- More than 50 million Americans suffer from allergies or an allergy-related
disease, like asthma.
- Allergies are the 6th leading cause of chronic disease in the United States,
costing the health care system $18 billion annually.
- An estimated 14 million office visits to health care providers were due
to allergic rhinitis in 2002.
- Immunotherapy ultimately works in up to 90% of people with seasonal allergic
rhinitis, and it 70 - 80% of those with perennial allergic rhinitis.
- About 1 - 6% of the general population is allergic to latex.
- True food allergies are fairly uncommon -- less than 4 percent of adults
have them, and experts estimate food allergy occurs in 6 - 8% of children
age 4 and younger.
- Peanut or tree nut allergies affect 1 - 2 % of Americans, but cause the
most severe food-induced allergic reactions.
- It is estimated that more than 150 people die a year from a severe allergic
reaction (anaphylaxis) to food. At least 40 deaths occur annually in the
U.S. from reactions to insect stings. A severe allergic reaction occurs in
.5 - 5% of the U.S. population a a result of insect stings.
- Venom immunotherapy can prevent systemic reactions to stings in people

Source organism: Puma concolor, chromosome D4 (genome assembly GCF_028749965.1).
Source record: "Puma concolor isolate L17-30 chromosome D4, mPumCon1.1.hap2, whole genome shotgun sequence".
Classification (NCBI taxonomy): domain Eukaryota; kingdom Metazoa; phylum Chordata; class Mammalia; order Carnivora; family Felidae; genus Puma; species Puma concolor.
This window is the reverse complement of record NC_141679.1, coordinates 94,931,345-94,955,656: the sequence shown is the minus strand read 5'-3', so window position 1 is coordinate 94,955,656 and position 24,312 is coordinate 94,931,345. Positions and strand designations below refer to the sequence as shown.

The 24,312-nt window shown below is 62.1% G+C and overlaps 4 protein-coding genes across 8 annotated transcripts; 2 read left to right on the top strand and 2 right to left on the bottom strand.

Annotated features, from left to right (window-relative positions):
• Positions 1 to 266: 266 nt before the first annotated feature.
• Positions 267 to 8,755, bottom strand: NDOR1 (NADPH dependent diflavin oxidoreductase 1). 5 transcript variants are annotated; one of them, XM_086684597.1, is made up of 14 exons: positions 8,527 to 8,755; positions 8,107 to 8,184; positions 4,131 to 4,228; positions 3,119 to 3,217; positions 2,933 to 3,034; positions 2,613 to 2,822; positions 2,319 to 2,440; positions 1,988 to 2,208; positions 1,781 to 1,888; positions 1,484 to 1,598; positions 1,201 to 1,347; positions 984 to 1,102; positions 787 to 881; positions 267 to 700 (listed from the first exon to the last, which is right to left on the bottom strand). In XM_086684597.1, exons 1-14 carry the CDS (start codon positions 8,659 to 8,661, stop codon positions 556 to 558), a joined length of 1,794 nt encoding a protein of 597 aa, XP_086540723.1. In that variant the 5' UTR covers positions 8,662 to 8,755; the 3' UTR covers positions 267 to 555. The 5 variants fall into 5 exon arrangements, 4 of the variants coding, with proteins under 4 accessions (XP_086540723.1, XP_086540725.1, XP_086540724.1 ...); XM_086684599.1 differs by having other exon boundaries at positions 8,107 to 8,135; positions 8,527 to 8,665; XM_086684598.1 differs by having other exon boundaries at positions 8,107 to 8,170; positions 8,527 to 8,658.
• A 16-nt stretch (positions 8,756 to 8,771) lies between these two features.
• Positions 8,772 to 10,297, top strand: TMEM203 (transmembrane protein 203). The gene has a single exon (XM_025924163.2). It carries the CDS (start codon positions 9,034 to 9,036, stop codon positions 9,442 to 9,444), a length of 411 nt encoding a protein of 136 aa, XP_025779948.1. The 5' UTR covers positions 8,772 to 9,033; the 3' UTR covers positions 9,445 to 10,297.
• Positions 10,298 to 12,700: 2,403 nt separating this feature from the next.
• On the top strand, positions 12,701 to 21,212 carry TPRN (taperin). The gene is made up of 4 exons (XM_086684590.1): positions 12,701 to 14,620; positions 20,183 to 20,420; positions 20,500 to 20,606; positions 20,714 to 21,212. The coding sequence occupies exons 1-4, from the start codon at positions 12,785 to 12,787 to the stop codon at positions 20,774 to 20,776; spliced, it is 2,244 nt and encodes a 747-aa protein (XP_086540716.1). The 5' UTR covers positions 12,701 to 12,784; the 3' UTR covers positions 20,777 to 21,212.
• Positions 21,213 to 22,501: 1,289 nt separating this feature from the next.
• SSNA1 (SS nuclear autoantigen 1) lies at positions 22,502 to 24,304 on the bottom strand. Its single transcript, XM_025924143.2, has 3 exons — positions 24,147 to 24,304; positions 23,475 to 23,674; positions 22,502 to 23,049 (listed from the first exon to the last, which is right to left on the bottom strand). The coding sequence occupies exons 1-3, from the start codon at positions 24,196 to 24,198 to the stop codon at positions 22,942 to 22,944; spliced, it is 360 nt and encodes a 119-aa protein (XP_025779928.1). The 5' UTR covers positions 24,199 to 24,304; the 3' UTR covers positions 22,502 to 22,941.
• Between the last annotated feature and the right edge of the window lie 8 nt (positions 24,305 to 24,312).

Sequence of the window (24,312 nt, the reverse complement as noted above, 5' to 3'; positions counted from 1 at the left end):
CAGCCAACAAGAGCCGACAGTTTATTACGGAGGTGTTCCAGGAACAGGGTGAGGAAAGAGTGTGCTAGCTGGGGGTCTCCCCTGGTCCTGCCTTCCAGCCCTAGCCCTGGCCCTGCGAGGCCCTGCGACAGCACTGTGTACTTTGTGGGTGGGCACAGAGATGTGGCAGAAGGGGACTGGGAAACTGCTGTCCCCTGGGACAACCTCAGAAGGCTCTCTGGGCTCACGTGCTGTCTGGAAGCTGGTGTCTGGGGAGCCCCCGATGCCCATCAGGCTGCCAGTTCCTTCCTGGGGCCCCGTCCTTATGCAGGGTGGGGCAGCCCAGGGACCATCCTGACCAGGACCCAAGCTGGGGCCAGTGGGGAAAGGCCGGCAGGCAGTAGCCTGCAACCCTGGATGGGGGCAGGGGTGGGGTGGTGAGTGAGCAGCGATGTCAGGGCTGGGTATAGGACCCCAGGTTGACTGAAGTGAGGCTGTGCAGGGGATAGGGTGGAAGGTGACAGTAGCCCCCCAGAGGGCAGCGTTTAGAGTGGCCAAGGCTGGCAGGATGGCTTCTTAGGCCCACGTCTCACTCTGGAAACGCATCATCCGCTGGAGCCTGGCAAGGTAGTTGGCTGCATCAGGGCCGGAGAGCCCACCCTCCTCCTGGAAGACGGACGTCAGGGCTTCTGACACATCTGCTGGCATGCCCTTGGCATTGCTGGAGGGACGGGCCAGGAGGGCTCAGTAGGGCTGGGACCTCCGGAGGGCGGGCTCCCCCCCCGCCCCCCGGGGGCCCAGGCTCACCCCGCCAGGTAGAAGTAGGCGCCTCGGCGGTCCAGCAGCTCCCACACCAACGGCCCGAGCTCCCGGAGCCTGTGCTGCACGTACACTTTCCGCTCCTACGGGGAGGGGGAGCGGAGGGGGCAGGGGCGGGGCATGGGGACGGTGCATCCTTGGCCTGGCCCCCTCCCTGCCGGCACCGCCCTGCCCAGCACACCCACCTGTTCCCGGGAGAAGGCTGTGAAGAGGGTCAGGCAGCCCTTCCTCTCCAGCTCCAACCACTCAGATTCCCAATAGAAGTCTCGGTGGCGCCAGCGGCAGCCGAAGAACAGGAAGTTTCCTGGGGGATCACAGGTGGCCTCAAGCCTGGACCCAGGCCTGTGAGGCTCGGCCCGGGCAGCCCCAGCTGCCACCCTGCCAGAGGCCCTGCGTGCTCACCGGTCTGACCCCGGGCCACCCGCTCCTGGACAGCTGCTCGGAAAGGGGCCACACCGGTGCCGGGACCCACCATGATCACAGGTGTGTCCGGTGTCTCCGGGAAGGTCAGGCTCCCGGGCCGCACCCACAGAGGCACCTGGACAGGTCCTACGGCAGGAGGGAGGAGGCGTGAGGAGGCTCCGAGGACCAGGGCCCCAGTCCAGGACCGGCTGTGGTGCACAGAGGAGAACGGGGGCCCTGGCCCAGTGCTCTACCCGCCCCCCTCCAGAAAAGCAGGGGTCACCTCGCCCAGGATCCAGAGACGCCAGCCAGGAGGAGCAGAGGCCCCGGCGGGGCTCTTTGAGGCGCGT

with insect senitivites 97% of the time.
- People who get allergic symptoms during the winter may be allergic to mold spores.
Molds remain outside much longer than pollen,
and may be indoors year-round.
- More than 35 million Americans have chronic
sinusitis, making it one of the most common chronic health conditions
in the U.S.
- Allergic drug reactions account for 5 - 10% of all adverse drug reactions,
with skin reactions being the most common form.
- Penicillin is a common cause of drug allergy. Anaphylactic reactions to
penicillin cause 400 deaths a year.
- Itchy rash (allergic dermatitis) is the most common skin condition in children
younger than age 11. The percentage of children diagnosed with allergic dermatitis
has increased from 3% in the 1960s to 10% in the 1990s.
- Hives (acute urticaria) is common, affecting 10 - 20% of the population
at some time in their lives. Half of those affected continue to have symptoms
for more than 6 months.
National Institute of Allergy and Infectious Diseases. Allergy Statistics.
Bethesda, MD: Office of Communications and Public Liaison. 2004 Dec.
National Institute of Allergy and Infectious Diseases. Allergy and Asthma
Information Resources: Allergy and Asthma Statistics. Bethesda, MD:
Office of Communications and Public Liaison. 2007 Feb.
Alan Greene, M.D., F.A.A.P., Department of Pediatrics, Packard Children's Hospital, Stanford University School of Medicine; Chief Medical Officer, A.D.A.M., Inc.
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